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NEWS UPDATES Asean Affairs   4 November 2013  

Indonesia's Lion Air setting up in Bangkok to capture Asian market

Indonesia’s largest private airline, the Lion Group, is establishing Bangkok, Thailand, as its latest hub through its new subsidiary, Thai Lion Air, to expand to Thai cities and other cities in the region.

The expansion will see the introduction of 50 new aircraft over the next five years to capture the growing aviation market across Asia, despite the parent company’s notorious reputation for flight delays at home.

Thai Lion Air CEO Capt. Darsito Hendro Seputro said the new airline would not only operate Boeing 737-900 Extended Range (ER) planes but also two Boeing 787 Dreamliners for medium- and long-haul routes, such as to Japan and South Korea.

“The expansion to Thailand is important because the market of low-cost carriers is booming here. A lot of tourists and business travelers alike from Asia’s large markets in China and India travel to Thailand,” Darsito said in Bangkok on Thursday.

“We are optimistic that we will stand out amid the highly competitive low-cost carrier sector in this country.”

While declining to disclose the amount of investment the new firm spent on its establishment, he said an airline needed at least 200 million baht (US$6.43 million) in start-up capital.

Darsito also said that Thai Lion Air’s position was crucial to strengthen the group’s network ahead of the 2015 ASEAN Economic Community (AEC), in addition to providing better services to its passengers from Indonesia and Malaysia.

As with Chinese and Indian travelers, many people from Indonesia and Malaysia made frequent trips to Thailand every year, he said.

Thai Lion Air will be able to connect Lion Air and its feeder, Wings Air, which offer flight services across Indonesia, as well as Malindo Airways in Malaysia to its Thai network.

“We will provide better connections for those passengers who usually continue their journeys [from Indonesia and Malaysia] to Thailand with other carriers. The Bangkok connection will make their trips easier,” Darsito said.

He said the airline was one step away from obtaining an Air Operator Certificate from Thailand’s Civil Aviation Directorate.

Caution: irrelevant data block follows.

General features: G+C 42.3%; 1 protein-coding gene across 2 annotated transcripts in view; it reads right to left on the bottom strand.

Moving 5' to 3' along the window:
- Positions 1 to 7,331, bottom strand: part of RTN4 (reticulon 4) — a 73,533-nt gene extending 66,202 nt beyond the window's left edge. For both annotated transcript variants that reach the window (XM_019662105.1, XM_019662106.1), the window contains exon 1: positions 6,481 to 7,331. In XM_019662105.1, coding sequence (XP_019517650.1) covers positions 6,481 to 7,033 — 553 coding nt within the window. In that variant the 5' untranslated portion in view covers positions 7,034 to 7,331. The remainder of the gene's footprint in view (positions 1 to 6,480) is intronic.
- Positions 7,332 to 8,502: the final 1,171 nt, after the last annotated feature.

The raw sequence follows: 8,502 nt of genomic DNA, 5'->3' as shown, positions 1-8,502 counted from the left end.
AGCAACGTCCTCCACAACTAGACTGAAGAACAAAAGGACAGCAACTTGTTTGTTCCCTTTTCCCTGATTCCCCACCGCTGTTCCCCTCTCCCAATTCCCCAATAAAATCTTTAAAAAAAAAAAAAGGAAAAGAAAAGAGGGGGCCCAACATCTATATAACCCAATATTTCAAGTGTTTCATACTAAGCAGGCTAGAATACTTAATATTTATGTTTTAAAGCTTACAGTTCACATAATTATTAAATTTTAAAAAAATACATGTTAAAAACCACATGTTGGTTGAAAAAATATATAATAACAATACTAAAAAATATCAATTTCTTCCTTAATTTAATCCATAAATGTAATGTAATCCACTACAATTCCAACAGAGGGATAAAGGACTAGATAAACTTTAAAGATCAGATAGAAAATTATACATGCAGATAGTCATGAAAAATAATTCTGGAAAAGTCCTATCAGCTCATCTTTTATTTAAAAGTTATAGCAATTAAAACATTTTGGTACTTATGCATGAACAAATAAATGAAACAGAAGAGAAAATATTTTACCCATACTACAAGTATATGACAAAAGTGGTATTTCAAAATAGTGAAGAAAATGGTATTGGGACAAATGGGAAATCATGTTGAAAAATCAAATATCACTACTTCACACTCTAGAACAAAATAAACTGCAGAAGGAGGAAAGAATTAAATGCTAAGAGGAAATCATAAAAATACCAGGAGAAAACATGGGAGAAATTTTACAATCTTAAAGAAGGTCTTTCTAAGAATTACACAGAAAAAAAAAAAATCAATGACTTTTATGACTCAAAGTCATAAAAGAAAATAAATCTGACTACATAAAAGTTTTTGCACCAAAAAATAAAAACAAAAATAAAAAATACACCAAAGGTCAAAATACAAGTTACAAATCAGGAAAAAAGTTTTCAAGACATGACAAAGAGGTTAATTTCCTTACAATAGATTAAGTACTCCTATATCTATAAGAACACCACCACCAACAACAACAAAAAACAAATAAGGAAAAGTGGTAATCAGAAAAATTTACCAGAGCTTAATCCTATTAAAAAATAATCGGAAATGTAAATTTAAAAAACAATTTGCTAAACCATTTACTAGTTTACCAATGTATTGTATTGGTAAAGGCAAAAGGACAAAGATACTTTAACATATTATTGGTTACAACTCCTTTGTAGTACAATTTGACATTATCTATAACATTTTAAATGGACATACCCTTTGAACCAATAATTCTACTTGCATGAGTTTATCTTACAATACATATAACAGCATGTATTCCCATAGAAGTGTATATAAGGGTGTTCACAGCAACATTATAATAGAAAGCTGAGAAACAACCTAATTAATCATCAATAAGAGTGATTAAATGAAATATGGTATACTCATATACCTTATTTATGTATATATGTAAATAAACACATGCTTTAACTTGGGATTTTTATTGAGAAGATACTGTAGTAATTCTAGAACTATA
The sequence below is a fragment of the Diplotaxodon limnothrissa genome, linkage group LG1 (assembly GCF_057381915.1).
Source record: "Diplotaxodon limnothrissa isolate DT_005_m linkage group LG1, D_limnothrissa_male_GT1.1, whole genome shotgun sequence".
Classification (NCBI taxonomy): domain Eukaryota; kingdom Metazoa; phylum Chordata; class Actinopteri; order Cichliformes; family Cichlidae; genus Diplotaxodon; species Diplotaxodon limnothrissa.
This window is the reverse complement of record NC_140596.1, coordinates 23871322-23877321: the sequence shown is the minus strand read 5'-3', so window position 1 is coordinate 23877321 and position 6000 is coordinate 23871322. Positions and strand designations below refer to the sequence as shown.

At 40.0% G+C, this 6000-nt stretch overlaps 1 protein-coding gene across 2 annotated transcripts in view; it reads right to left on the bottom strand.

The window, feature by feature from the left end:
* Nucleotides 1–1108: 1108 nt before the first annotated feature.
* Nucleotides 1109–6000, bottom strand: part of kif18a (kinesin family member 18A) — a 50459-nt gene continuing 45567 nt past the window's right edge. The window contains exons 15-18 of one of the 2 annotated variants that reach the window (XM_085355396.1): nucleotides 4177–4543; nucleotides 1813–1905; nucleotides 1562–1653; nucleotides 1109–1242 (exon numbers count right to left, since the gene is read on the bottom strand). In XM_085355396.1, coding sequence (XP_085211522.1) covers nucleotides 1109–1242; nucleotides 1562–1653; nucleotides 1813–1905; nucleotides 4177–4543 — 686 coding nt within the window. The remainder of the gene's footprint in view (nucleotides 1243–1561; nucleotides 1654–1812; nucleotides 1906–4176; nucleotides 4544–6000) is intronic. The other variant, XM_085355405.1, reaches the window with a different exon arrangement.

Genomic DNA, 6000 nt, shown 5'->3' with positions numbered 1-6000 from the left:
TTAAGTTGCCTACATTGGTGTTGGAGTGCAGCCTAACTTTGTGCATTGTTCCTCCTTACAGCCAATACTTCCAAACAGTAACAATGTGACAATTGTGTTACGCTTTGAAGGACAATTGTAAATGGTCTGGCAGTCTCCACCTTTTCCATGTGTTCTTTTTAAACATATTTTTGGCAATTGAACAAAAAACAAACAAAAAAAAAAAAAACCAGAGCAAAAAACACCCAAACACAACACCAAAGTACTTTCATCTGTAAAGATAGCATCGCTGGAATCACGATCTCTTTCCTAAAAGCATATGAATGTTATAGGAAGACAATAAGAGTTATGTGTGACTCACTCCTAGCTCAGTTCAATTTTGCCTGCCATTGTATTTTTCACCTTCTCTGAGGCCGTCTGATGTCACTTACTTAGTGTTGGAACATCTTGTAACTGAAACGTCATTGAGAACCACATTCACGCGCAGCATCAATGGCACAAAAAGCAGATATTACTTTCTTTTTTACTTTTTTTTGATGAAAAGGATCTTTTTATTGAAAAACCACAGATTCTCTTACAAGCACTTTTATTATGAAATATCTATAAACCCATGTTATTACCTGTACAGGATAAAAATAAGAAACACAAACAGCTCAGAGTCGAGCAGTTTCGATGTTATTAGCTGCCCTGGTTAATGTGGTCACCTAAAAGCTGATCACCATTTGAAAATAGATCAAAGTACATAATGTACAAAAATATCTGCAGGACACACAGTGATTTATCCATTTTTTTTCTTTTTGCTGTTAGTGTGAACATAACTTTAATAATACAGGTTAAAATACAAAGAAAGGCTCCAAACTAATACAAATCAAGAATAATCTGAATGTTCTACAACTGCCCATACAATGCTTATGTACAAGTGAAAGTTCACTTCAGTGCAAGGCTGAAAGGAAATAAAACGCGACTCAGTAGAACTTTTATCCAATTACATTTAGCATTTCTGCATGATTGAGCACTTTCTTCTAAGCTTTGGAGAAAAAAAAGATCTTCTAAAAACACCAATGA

The new budget carrier, which is expected to commence operations in early December, will serve international routes Bangkok–Jakarta and Bangkok–Kuala Lumpur (Malaysia) with connections to Thailand’s domestic network through its Bangkok–Chiang Mai route.

The airline will provide all its flights twice-a-day from its base at Don Mueang International Airport, which is 15 kilometers from the capital.

Darsito said the airline wanted to connect Bangkok with Guangzhou in China, Hong Kong, New Delhi in India and Singapore, starting next year.

It is currently processing route permits with respective countries.

The airline also aims to cover other key domestic destinations, like Phuket and Hat Yai, from the airport, also starting next year.

Lion Group public relations head Leithen Francis said the group had been developing its human resources and maintenance facilities to meet its future needs.

Lion Technic, a maintenance training organization, currently hires 2,500 engineers, but its workforce is set to increase as the group grows bigger.

“We are also building a heavy maintenance facility in Batam [Riau Islands] with four hangars; the first two hangars will be completed at end of this year and the remaining two by the end of June [2014],” Leithen said.

Thai Lion Air is 49 percent owned by the Lion Group and the remaining 51 percent in the hands of two Thai businessmen, whose names were not disclosed.

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This year in Thailand-what next?

AseanAffairs   04 January 2011
By David Swartzentruber      

It is commonplace in journalism to write two types of articles at the transition point between the year that has passed and the New Year. As this writer qualifies as an “old hand” in observing Thailand with a track record dating back 14 years, it is time take a shot at what may unfold in Thailand in 2011.

The first issue that can’t be answered is the health of Thailand’s beloved King Bhumibol, who is now 83 years old. He is the world's longest reigning monarch, but elaborate birthday celebrations in December failed to mask concern over his health. More






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